Exploration for oil in the Channel re-awakens another group of Silurians who begin to attack shipping. The Master makes contacts with them, offering an alliance to destroy the human race. The Doctor goes down to their undersea base attempts to broker a peace but this fails when a politician orders an attack. Finally, the Doctor defeats the Master and the Sea Devils, whose base is destroyed.
The storyline echoes the first Silurian story with attempts to reconcile the two races ultimately failing and ending in violence.
Frontier in Space, broadcast February-March 1973
Frontier in Space
The Doctor and Jo Grant lands in the C26th where the Earth and the Draconian Empire are on the verge of war after a series of attacks which each blame on the other side. It turns that the Master, in alliance with the Daleks, seeking to provoke a war, and then move in unimpeded to conquer the galaxy. The Doctor convinces the humans and Draconians of the real threat: a joint expedition defeats the Master. .
This storyline is surely shaped by the Cold War when the United States and its allies confronted the Soviet Union and its allies. Both sides possessed vast arsenals of weapons, including nuclear weapons, and on a number of occasions came very near to war. Malcolm shows how mutual suspicions can be manipulated, but also that they can be overcome.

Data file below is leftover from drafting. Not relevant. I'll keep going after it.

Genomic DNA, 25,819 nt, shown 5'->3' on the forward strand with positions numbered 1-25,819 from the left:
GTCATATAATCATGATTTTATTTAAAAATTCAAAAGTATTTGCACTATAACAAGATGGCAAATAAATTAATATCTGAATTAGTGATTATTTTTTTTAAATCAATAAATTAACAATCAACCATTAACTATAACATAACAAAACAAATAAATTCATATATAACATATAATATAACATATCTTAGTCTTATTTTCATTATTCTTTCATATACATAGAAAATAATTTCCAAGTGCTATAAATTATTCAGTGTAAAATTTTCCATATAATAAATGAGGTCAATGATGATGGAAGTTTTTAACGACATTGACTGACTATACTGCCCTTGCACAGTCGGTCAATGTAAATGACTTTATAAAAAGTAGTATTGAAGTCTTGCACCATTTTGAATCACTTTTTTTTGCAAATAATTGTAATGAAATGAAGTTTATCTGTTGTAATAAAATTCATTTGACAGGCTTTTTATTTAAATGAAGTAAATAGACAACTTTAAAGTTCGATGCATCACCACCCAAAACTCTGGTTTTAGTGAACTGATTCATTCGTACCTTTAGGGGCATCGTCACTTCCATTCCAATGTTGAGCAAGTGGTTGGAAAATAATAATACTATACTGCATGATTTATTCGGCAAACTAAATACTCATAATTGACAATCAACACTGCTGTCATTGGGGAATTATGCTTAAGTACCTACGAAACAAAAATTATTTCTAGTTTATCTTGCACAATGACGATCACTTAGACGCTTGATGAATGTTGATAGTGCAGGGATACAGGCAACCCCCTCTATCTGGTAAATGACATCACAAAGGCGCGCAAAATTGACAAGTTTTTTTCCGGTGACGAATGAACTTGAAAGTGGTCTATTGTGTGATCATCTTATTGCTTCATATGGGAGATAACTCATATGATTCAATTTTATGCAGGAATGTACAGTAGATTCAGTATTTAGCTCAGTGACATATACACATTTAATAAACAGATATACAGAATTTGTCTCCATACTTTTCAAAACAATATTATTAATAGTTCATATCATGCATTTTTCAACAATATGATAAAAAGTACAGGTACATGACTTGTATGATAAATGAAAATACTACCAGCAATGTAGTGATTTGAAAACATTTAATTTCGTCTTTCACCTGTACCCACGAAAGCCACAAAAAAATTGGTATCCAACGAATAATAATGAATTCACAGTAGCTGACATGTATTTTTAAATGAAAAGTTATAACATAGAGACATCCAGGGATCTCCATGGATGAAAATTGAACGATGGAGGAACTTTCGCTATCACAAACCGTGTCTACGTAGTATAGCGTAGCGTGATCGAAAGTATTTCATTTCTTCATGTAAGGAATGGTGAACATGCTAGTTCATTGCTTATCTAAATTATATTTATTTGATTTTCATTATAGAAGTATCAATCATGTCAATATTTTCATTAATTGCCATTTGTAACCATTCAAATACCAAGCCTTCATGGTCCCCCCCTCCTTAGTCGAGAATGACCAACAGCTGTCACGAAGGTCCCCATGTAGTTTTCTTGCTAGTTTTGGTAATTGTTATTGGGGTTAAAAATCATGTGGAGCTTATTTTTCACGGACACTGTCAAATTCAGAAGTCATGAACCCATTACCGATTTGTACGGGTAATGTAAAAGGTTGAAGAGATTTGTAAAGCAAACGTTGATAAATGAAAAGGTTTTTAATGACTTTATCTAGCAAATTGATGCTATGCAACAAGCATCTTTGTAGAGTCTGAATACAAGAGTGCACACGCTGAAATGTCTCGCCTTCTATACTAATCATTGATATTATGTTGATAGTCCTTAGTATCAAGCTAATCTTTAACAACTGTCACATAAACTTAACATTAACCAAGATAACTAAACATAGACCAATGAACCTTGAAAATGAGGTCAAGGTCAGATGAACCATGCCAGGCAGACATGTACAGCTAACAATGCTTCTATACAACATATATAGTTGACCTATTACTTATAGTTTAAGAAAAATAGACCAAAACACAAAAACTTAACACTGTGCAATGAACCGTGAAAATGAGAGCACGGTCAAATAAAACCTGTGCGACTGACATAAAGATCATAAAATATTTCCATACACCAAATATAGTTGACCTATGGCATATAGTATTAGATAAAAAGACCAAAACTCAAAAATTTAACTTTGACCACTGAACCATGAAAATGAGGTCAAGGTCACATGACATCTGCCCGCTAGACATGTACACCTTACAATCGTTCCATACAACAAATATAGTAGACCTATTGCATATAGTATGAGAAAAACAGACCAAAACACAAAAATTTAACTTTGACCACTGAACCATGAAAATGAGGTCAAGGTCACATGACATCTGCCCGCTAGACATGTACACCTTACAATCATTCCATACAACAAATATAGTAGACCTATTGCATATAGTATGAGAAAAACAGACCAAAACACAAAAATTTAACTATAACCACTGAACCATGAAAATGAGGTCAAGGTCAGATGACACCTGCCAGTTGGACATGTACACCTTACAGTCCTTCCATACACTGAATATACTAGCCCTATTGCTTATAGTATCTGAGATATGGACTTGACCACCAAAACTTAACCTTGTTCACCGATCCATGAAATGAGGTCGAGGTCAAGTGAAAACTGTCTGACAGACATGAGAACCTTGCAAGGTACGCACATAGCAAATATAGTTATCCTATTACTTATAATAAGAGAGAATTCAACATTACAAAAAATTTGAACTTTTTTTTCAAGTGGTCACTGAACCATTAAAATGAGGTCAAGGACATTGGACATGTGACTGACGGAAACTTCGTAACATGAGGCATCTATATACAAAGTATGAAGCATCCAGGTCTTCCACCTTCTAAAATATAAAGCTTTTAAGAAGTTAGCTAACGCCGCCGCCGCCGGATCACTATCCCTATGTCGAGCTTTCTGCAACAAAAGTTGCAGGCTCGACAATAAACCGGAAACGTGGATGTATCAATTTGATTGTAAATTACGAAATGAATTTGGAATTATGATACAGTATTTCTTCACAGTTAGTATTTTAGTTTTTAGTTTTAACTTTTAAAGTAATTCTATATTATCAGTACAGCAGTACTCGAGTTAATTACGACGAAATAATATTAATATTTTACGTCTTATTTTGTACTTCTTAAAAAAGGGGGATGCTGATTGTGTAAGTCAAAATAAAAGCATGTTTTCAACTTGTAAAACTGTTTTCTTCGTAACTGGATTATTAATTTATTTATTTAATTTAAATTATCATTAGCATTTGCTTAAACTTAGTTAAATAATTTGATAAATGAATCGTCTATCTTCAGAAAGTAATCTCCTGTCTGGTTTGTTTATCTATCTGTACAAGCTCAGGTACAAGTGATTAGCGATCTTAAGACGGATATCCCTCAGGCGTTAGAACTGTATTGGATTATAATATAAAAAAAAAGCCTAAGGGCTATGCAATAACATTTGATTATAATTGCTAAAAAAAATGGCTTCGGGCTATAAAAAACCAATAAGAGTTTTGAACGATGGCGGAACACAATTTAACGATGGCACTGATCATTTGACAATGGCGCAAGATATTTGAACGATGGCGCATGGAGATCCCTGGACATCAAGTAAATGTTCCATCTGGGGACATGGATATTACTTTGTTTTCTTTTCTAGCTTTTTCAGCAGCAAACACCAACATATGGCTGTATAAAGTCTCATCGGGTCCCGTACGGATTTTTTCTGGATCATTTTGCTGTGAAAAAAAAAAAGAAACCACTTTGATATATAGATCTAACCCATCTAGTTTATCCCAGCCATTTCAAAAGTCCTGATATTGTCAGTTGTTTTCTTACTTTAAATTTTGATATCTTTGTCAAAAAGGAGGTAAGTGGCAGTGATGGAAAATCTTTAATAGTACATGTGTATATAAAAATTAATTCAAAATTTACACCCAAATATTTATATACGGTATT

Invasion of the Dinosaurs, broadcast January-February 1974
Invasion of the dinosaurs
The Doctor and his companion, Sarah Jane Smith, land in a deserted London under martial law and learn that dinosaurs have appeared, forcing the evacuation of the population. They discover a conspiracy of politicians, scientists and army officers who, concerned for the environment, are planning to return the earth to what they believe will be a “golden”, pre-industrial age using a device called Timescoop. The planet will then be repopulated by an elite group who have been fooled into thinking that they are in a space ship going to a new world, but is in fact an underground bunker. The Doctor defeats the conspirators, sending the leading scientist, Professor Whitaker, into the past.